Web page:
Ohorongo Setting Solid Foundation

Since the groundbreaking in January, the Ohorongo cement project has shown good progress and the construction of the plant is swiftly taking shape.

With more than 700 workers contributing at a daily expense of approximately N$3.4 million out of a total budget in excess of N$2.5 billion, Ohorongo represents one of the busiest construction sites in Namibia.

To date, the construction site boasts probably the largest foundations in Namibia after the Hardap Dam, with the clinker silo’s foundations measuring 4,800 cubic metres and containing 380 tonnes of steel, followed by the cement silo and a not much smaller foundation of 2,300 cubic metres holding 185 tonnes of steel.

The pre-heater, scheduled to be completed in February 2010, has a footprint of 360 square metres and final height of 109 metres, towering above most man-made constructs in Namibia, equalling a 36 storey building.

As remarkable, the cables wired in the plant reach a total length of 550km – the distance between Windhoek and Keetmanshoop. The plant is equipped with the “best available technology” (BAT) to ensure lowest production cost at the highest environmental standards, with emissions at EU standards.

The world-renowned cement plant manufacturer, Polysius, was contracted by Ohorongo’s mother company Schwenk to deliver a complete cement plant ready for production. In this turn-key project, Polysius is supported by two main sub-contractors, MCC5 and steel giant Baosteel.

Ohorongo management uses Namibian contractors in all accessory civil works not directly related to the factory. The assignments to Namibian companies are estimated in excess of N$320 million and include, for example, contracts for building the administration building and setting up the water treatment plant.

The plant is located on the farm Sargberg, about 25km north of Otavi in the immediate proximity of a highly lucrative shale and limestone resource. This deposit holds enough raw materials to guarantee 300 years of full-scale production and acquits Ohorongo of the cost to transport these major cement components to site. In addition, with the mining quarry area positioned a stone’s throw off the railway line and only 11km from the B2, the company has direct access to the Namibian transporting network, offering the company a critical advantage in terms of transport cost and logistical effort.

Full-time production is set to start at the end of 2010 or beginning 2011, and Ohorongo Cement is confident that construction is well within schedule. Once commissioned, the plant will be capable of producing 700,000 tonnes of cement per annum, with the two packing lines filling 4,400 bags per hour.

Ohorongo envisages marketing its product mainly in Namibia and southern Angola, with possible sales to the Congo and other Sub-Saharan countries. While Ohorongo is currently 100%-owned by Schwenk KG, a German family business spanning 161 years, 40% of shares are presently being placed with Namibian and regional investors, with the process to be completed by the end of 2009. Hans-Wilhelm Schütte, Managing Director of Ohorongo Cement, indicated that Namibian and continental investors have shown tremendous interest.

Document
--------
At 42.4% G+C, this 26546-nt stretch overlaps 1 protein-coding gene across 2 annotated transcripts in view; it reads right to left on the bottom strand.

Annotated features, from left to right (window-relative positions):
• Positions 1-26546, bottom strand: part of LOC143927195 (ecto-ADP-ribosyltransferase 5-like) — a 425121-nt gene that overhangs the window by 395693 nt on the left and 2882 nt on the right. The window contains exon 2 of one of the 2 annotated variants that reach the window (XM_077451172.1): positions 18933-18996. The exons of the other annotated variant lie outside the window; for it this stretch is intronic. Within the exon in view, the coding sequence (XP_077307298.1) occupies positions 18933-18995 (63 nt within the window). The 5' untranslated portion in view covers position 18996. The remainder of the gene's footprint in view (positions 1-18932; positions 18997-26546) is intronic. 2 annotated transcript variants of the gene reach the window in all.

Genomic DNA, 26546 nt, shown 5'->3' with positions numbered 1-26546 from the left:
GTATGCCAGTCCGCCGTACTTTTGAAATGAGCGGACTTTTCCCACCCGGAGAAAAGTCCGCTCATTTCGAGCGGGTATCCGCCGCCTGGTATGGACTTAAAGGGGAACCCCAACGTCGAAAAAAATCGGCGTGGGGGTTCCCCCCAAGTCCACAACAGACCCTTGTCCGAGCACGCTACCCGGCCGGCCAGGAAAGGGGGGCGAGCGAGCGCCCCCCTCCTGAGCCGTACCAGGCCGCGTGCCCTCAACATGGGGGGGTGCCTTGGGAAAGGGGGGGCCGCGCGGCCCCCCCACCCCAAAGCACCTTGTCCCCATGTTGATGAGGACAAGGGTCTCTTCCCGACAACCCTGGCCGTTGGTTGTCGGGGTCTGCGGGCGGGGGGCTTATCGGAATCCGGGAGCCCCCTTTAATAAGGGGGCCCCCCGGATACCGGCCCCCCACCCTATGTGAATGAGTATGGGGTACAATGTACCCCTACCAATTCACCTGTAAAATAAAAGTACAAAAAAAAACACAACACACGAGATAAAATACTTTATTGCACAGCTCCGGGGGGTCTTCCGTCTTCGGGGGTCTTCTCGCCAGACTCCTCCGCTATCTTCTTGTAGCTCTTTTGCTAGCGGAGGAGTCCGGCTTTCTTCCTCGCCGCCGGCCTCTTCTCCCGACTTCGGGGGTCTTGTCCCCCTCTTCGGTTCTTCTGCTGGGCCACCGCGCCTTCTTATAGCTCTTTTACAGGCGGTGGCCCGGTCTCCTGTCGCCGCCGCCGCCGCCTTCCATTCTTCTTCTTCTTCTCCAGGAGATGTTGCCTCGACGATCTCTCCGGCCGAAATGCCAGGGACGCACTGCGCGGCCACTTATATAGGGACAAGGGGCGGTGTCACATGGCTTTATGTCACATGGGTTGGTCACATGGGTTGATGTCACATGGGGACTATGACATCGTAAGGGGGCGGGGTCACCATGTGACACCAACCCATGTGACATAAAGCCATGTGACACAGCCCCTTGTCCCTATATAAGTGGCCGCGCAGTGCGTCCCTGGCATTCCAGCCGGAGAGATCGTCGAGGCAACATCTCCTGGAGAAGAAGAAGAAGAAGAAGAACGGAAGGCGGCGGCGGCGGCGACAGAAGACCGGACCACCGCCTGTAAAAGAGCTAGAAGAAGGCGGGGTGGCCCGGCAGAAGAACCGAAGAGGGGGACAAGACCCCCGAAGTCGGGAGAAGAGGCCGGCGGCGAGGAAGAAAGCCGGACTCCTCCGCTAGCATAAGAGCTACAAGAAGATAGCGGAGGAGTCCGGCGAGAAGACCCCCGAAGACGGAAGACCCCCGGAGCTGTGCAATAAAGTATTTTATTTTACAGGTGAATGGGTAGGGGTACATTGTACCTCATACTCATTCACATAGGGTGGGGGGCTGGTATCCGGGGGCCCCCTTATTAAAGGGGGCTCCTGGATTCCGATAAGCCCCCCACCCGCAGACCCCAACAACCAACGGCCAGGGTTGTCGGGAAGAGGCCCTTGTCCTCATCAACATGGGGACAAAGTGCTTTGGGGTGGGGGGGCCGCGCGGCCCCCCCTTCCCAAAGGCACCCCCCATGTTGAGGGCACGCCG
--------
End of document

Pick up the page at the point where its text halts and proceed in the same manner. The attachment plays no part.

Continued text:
He stressed the importance of carefully screening potential investors, but emphasised that Ohorongo is looking at the Namibian and southern African markets. Once the plant is in full production, an estimated 300 Namibians will be employed on a full-time basis, while secondary employment opportunities are estimated to supplement the purses of at least 2,000 Namibians.

Secondary jobs result mainly from entrepreneurial possibilities not included in Ohorongo’s overall business plan, such as the production of cement bags, the canteen, transport, security and other vital services facilitating the smooth flow of business.

Schütte said that these jobs will provide business opportunities especially to small and medium businesses in Namibia, underlining the intrinsic economic growth opportunities as one of the spin-offs of the plant.

Already, Namibians are benefiting. Bursaries valued at more than N$50,000 have been granted to two third-year students at the Polytechnic of Namibia. These students will receive further support from Ohorongo when they are sent to Germany on completion of their studies where they will obtain practical skills training.

Moreover, Ohorongo is proud to offer support to the Otavi community, even though production has not yet started. Under the umbrella of the Ohorongo Otavi Community Trust founded by Ohorongo management and the Otavi village council, the firm assisted, for example, in the refurbishment of the Otavi playground and the provision of new hospital equipment for the Otavi health clinic.

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